Sunday, September 15, 2013

El Grito!


¡Vivan los héroes que nos dieron patria!
¡Víva Hidalgo!
¡Viva Morelos!
¡Viva Josefa Ortiz de Domínguez!
¡Viva Allende!
¡Vivan Aldama y Matamoros!
¡Viva la independencia nacional!
¡Viva México! 
¡Viva México! 
¡Viva México!

Thus goes "El Grito," the call that goes out on September 16th at 11:00 pm in towns and cities across Mexico to cap the Dia de Independencia. First delivered in 1810 by Miguel Hidalgo in the town of Dolores, it is traditionally a call-and-respond, with the President (or town mayor) calling out the names of revolutionary heroes and the crowd responding with a loud "Viva!"  In Mexico City, this takes place at the city center (the zocalo) and is delivered by the President in front of a massive crowd, accompanied by the ringing of a huge bell and followed by an equally impressive fireworks show. 

My husband and I only learned of this tradition a short time ago, and decided we'd love to see it first hand from Mexico City. However, by the time we learned of it, it was too late to book tickets or a hotel room in Mexico City anywhere near the zocalo. So instead - we got to take part in much smaller gritos that gave us a taste of the excitement. Yes, a very small taste, but we got the idea.

The first was last weekend in our neighborhood when the park near our house was transformed again into a party stage decked out in red, white and green bunting with decorated tables. Our neighbors handed out patriotically-colored beaded necklaces to the women and kerchiefs to the men. Like the Mother's Day celebration earlier this year, everyone gathered for food, music and dancing, this time to a live mariachi band that played until at least 02:00. Live mariachi has its place and time, let me say. In Bogota live mariachi in the apartment directly beneath ours in a sound-magnifying brick building = not so much fun. In a community park, under stars and waving flags, surrounded by your dancing neighbors and enjoying the warm evening breezes = yes. Granted, we left shortly after midnight and the party was still in full swing, but we were able to sleep courtesy of our white-noise producing air purifier machine in the bedroom.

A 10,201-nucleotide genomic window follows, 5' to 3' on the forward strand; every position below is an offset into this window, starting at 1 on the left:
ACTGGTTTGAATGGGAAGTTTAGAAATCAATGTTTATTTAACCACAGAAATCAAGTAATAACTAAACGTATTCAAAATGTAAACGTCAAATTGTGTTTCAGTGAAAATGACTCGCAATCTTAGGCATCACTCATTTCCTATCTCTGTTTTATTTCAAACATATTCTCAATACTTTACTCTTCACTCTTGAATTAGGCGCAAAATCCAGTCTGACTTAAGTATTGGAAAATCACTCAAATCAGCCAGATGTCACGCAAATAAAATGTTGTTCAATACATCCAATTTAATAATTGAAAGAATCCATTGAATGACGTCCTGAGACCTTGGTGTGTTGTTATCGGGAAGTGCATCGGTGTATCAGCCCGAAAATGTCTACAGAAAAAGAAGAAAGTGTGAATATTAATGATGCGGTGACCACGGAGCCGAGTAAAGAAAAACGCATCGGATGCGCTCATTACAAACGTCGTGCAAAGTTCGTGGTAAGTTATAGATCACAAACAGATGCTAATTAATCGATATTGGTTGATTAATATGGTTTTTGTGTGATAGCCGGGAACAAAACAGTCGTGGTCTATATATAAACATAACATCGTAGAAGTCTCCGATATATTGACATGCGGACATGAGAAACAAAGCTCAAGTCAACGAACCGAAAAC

Community park getting dressed up for the party

Our neighbors' balcony carrying the colors

Party decorations: Mariachi dress

The spread! Traditional dishes served up by our kerchief-clad neighbors

Not exactly the President, but rather the homeowners board delivering el grito.

Patriotism under twinkling lights

The second grito was yesterday in the small northern California town where I'm staying visiting my father and sister. My husband stayed behind in Juarez, so I went down to the town park in my sister's town alone (which has a majority Mexican population) to see their version. There were booths selling tamales, tacos, elotes and all sorts of fruity drinks and a small (non-Mariachi) band playing. Instead of waiting until 11 pm, el grito was delivered at about 6:30 by the public affairs officer from the Mexican Consulate in San Francisco. She waved the Mexican flag as she called out the patriots names, and the crowd called back the obligatory "Viva!" after each name.  It was a far more subdued crowd than in our Juarez neighborhood, maybe because most of the families present have lived in the US for many years, their kids being born in the US, so it felt a bit more like a celebration of "things we used to do" to keep up the tradition. It was fun, nonetheless. However, no matter that I spoke in Spanish to the ladies selling the tamales, they always answered back in English. Ah well.

The color guard delivers the flag... the Public Affairs Officer from the Mexican Consulate for the call. 

Next year we hope to take in the event from Mexico City itself. We'd better make hotel reservations about now. See if you can catch it on the news tonight wherever you might be.

No comments:

Post a Comment